DiI delivery was observed in the carotids of injured rats where ultrasound was applied (Figure 1C). DiI delivery was enhanced 3.4-fold in arteries that received burst ultrasound (n=4, P<0.001) compared with arteries not treated with ultrasound (n=2). The addition of radiation-force ultrasound (n=2) enhanced delivery 1.9-fold compared with burst ultrasound alone, but not significantly (P=0.09).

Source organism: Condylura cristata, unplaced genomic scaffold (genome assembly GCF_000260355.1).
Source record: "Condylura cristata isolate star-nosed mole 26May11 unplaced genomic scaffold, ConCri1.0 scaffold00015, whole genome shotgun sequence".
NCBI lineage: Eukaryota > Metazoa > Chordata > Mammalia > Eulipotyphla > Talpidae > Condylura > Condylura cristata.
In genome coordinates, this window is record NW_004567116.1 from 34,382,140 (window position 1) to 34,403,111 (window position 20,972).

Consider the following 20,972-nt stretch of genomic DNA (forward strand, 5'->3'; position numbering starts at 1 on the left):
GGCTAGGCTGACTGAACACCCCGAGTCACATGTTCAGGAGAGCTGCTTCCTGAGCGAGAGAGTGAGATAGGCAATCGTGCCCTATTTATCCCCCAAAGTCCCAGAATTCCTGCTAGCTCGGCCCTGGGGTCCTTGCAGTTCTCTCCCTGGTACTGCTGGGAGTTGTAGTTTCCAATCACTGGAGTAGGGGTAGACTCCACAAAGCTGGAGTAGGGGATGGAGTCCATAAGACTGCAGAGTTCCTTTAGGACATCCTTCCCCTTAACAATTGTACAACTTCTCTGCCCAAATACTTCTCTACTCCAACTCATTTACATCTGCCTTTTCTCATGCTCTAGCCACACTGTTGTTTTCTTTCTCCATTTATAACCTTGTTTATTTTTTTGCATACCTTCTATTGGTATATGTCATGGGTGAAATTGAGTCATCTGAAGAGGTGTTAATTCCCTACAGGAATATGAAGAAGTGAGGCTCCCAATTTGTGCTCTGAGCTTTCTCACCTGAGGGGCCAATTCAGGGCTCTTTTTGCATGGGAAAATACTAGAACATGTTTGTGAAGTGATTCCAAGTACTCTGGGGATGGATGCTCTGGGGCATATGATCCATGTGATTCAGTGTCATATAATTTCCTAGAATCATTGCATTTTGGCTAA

The neointima to media ratio (NI/M) of rats that underwent only balloon injury was 1.54±0.25 (n=11) compared with 0.0 for uninjured controls (n=5). The NI/M of injured carotids treated with high-dose (109) RMBs alone was 1.10±0.16 (n=7) as compared with 1.01±0.33 (n=7) for carotids treated with 109 RMBs and ultrasound (Figure 2A). These results correspond to reductions in NI/M of 34.9% and 28.7% (P<0.001) with and without dual ultrasound application, respectively. Among injured arteries exposed to the low dose (108) of RMBs, NI/M was significantly reduced by 35.9% (n=6, P<0.001) only in those treated with ultrasound. NI/M of 1.54±0.24 (n=6) were observed in injured arteries treated with the low dose of RMBs (108) without ultrasound. Representative images of arteries from each treatment group are shown in Figure 2B to 2F. Terminal deoxynucleotidyl transferase dUTP nick-end labeling staining revealed no significant difference in apoptosis rates between arteries treated with or without ultrasound, or RMBs (Figure 2G–2I).